Story of Christmas beer
Christmas beers come to us from northern countries like Denmark or Sweden.
The tradition of brewing strong, dark and spicy beers quickly arrived to our regions.
The spices most used for Christmas beers are cinnamon, liquorice, ginger, citrus zest or cloves.
This addition of spice is linked to the fact that the brewers used the remains of the grain harvested the previous season to make room for the following harvest. The spices were there to mask any infection in the grain that had already aged a lot.
Today this is no longer the case, some breweries even brew their Christmas beers throughout the year. The craze for strong beers in Belgium means that this style is in demand all year round by many consumers.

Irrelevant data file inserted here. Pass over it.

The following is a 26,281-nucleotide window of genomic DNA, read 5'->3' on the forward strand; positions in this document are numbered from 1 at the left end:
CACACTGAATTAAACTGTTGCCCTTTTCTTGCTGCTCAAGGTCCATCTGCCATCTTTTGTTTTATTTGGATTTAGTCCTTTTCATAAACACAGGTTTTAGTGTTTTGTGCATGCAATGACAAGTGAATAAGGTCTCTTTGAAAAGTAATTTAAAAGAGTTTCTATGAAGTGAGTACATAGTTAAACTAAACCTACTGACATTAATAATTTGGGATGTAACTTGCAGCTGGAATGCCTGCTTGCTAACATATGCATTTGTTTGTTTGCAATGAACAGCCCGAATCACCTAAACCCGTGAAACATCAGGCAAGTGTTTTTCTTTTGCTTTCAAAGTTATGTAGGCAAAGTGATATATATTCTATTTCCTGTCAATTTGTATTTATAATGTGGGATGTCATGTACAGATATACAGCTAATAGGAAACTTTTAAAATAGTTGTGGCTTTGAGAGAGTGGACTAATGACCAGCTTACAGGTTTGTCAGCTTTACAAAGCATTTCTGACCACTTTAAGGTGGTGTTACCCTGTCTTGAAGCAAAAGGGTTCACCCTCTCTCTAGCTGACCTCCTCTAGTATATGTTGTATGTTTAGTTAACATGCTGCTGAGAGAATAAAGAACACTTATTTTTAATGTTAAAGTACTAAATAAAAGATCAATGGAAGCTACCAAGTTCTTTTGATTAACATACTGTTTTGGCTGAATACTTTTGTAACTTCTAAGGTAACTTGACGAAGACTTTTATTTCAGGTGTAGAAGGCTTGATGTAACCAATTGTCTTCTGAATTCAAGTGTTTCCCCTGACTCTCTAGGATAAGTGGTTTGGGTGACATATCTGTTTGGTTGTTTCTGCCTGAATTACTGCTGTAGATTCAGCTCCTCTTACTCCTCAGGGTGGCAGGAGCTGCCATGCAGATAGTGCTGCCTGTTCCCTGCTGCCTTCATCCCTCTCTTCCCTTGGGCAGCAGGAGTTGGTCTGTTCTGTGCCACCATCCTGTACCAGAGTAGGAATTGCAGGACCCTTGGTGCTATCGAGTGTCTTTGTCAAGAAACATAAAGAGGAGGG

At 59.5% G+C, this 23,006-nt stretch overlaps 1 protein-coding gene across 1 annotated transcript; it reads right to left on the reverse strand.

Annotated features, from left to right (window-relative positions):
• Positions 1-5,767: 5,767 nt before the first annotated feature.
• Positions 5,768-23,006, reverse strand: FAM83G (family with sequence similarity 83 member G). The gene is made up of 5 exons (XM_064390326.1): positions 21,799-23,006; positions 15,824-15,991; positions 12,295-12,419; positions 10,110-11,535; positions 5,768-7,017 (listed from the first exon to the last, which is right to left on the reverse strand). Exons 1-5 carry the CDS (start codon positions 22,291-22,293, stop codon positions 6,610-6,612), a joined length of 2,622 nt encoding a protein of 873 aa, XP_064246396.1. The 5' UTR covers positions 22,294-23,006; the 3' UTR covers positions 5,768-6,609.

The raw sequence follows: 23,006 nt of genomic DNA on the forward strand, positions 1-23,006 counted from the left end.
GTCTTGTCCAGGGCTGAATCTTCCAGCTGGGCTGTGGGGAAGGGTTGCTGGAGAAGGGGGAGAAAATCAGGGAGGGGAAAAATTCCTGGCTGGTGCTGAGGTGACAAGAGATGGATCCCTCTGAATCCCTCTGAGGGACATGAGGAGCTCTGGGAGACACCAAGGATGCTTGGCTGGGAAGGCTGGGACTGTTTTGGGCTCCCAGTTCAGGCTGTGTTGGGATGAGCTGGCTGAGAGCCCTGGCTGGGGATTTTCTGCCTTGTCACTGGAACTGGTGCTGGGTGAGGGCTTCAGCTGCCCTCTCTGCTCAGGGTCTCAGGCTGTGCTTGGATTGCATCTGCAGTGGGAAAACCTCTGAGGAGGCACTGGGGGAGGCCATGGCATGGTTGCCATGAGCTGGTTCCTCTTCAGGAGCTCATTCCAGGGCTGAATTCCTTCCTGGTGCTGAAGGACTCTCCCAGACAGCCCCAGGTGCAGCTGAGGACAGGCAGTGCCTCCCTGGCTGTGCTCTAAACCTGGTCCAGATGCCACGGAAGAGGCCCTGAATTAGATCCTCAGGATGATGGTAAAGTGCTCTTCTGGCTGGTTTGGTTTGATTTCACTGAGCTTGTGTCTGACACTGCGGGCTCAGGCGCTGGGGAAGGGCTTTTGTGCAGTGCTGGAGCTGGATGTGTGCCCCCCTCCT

The Christmas beers are all rather strong (from 8 to 13%) and generally brown or amber but always very dark, although there are a few exceptions such as the Bons-Vœux from the Dupont brewery which is a bitter blond beer at 9.5% (quite the opposite to other Christmas beers).
Even if the style comes to us from northern Europe, we can easily say that they were developed in Western Europe and mainly in France, Germany and Belgium. It's also clear that the style isn't going away anytime soon, even if Christmas were to cease to be celebrated.
They are therefore full-bodied and full-bodied beers are to be consumed in moderation.